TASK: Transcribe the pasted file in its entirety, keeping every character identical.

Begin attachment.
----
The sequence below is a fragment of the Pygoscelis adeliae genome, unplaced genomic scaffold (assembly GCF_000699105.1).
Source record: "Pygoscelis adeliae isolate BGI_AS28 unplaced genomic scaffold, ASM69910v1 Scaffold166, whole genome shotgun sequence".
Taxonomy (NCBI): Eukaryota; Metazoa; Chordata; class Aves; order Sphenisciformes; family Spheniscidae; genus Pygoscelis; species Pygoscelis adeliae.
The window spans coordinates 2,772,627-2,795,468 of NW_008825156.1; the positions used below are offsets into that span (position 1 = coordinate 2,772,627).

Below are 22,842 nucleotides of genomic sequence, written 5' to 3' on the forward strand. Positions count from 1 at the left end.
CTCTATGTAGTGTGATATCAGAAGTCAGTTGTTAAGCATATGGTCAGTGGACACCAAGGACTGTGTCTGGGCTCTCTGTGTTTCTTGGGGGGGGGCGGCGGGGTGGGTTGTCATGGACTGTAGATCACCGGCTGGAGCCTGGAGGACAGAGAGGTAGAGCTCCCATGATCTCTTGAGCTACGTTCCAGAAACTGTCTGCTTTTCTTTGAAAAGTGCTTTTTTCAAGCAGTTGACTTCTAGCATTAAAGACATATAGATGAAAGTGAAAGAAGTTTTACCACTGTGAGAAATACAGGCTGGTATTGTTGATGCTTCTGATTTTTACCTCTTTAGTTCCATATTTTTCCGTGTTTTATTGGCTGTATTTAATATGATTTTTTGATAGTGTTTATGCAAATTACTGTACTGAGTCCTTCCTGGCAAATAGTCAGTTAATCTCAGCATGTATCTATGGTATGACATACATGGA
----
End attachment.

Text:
The sequence below is a fragment of the Pygoscelis adeliae genome, unplaced genomic scaffold (assembly GCF_000699105.1).
Source record: "Pygoscelis adeliae isolate BGI_AS28 unplaced genomic scaffold, ASM69910v1 Scaffold166, whole genome shotgun sequence".
Taxonomy (NCBI): Eukaryota; Metazoa; Chordata; class Aves; order Sphenisciformes; family Spheniscidae; genus Pygoscelis; species Pygoscelis adeliae.
The window spans coordinates 2,772,627-2,795,468 of NW_008825156.1; the positions used below are offsets into that span (position 1 = coordinate 2,772,627).

Below are 22,842 nucleotides of genomic sequence, written 5' to 3' on the forward strand. Positions count from 1 at the left end.
CTCTATGTAGTGTGATATCAGAAGTCAGTTGTTAAGCATATGGTCAGTGGACACCAAGGACTGTGTCTGGGCTCTCTGTGTTTCTTGGGGGGGGGCGGCGGGGTGGGTTGTCATGGACTGTAGATCACCGGCTGGAGCCTGGAGGACAGAGAGGTAGAGCTCCCATGATCTCTTGAGCTACGTTCCAGAAACTGTCTGCTTTTCTTTGAAAAGTGCTTTTTTCAAGCAGTTGACTTCTAGCATTAAAGACATATAGATGAAAGTGAAAGAAGTTTTACCACTGTGAGAAATACAGGCTGGTATTGTTGATGCTTCTGATTTTTACCTCTTTAGTTCCATATTTTTCCGTGTTTTATTGGCTGTATTTAATATGATTTTTTGATAGTGTTTATGCAAATTACTGTACTGAGTCCTTCCTGGCAAATAGTCAGTTAATCTCAGCATGTATCTATGGTATGACATACATGGA